Sometime's too many choices leads to confusion, and that's certainly how I find the security options available in WCF; if you're struggling with security choices, you will find Juval's approach in the security chapter a welcome salve to that problem, for example, he offers candid assessments of delegation and impersonation that I have seen nowhere else.

The book did a superb job by way of example in making me understand how to best exploit the base classes that come with System.ServiceModel.

The WCF Coding Standard offered should be given an award for all the fantastic guidance it offers to those of us who are babes in the WCF faith-I refer to it constantly, and have used it as a baseline for my own organization's standard.

I read some of the other reviews before making my purchase decision... I noticed a few that claimed this book was too deep for those not already bathed in distributed computing experience--I disagree. While I have been programming for many years (Assembler, C++, Java, C#, more...), I have almost no distributed computing experience, and thanks to the advice of Juval and Michelle Bustamante (another great O'Reilly WCF book), I have successfully implemented the beginnings of what looks to be a rock-and-roll load-balanced WCF/SOA architecture.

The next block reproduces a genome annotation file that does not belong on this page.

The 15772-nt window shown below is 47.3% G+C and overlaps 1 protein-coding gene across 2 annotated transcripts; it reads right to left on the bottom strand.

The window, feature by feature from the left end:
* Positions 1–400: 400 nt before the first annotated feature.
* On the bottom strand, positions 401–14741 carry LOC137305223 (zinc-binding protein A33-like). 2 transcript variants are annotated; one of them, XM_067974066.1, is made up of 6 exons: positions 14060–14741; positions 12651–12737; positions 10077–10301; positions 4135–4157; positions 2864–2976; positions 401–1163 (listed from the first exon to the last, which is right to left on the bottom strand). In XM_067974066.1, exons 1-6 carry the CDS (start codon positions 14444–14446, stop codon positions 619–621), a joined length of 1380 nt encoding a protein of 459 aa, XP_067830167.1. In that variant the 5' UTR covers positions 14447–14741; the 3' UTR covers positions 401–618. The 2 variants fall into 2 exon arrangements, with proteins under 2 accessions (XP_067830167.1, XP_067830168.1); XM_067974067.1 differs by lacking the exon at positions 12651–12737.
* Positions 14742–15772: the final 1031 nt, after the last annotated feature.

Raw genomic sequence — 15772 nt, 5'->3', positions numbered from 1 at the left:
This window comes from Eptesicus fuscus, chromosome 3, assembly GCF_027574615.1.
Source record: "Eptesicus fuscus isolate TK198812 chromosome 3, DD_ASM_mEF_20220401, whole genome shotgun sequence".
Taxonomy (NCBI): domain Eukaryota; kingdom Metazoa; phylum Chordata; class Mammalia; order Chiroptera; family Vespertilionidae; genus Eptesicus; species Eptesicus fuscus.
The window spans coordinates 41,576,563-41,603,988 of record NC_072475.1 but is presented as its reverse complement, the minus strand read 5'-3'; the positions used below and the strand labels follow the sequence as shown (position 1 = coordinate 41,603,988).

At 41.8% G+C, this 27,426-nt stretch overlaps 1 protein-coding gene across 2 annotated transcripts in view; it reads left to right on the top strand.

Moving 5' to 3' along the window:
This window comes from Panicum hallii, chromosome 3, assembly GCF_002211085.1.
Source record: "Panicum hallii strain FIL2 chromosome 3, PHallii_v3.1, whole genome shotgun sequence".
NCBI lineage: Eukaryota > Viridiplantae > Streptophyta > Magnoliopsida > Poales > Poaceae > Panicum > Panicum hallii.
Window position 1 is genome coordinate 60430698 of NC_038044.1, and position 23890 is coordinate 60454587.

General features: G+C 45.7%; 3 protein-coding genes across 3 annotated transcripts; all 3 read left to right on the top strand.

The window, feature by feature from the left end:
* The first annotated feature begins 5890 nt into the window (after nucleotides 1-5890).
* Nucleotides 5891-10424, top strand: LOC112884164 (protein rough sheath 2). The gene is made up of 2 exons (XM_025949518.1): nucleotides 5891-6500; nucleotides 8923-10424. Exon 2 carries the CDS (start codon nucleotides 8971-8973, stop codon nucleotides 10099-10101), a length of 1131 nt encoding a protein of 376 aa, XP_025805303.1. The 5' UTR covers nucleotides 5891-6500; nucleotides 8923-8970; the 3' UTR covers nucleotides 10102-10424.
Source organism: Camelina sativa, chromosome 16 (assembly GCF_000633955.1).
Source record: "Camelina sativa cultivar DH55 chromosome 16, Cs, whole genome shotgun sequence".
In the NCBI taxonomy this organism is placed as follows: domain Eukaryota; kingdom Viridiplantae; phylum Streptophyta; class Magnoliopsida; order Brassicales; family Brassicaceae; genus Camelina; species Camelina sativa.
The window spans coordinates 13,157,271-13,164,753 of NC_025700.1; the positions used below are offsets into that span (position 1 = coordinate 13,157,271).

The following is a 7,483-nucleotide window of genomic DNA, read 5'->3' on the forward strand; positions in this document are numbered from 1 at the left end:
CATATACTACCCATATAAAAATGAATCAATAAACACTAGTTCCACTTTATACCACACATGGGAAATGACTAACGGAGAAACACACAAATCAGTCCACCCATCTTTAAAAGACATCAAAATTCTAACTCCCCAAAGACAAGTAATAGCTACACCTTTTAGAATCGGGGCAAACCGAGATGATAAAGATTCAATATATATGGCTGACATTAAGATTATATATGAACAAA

While I have learned a great deal from Microsoft courses and sources, a fair measure of the credit for my present successes in WCF goes to these O'Reilly books.
7 of 9 people found the following review helpful
List of Recipes - No instructions to mix ingredients 18 Mar. 2009
By V. Small - Published on
Format: Paperback Verified Purchase
Having now read both Michelle's book "Learning WCF" and Juval's book "Programming WCF", I can state that you need to start with Michelle's book.

Learning WCF will go through various scenarios (labs) on binding, behaviours, contracts, hosting, etc. and you will have a solid understanding and working knowledge of WCF.

Juval's book reads like a list of recipes without the instructions on how to mix the ingredients.

Juval covers the various topics (Services, Contracts, etc.), and lists the various settings, but there are no labs, there is no reference to the sample code, and no way you are going to learn WCF from this book.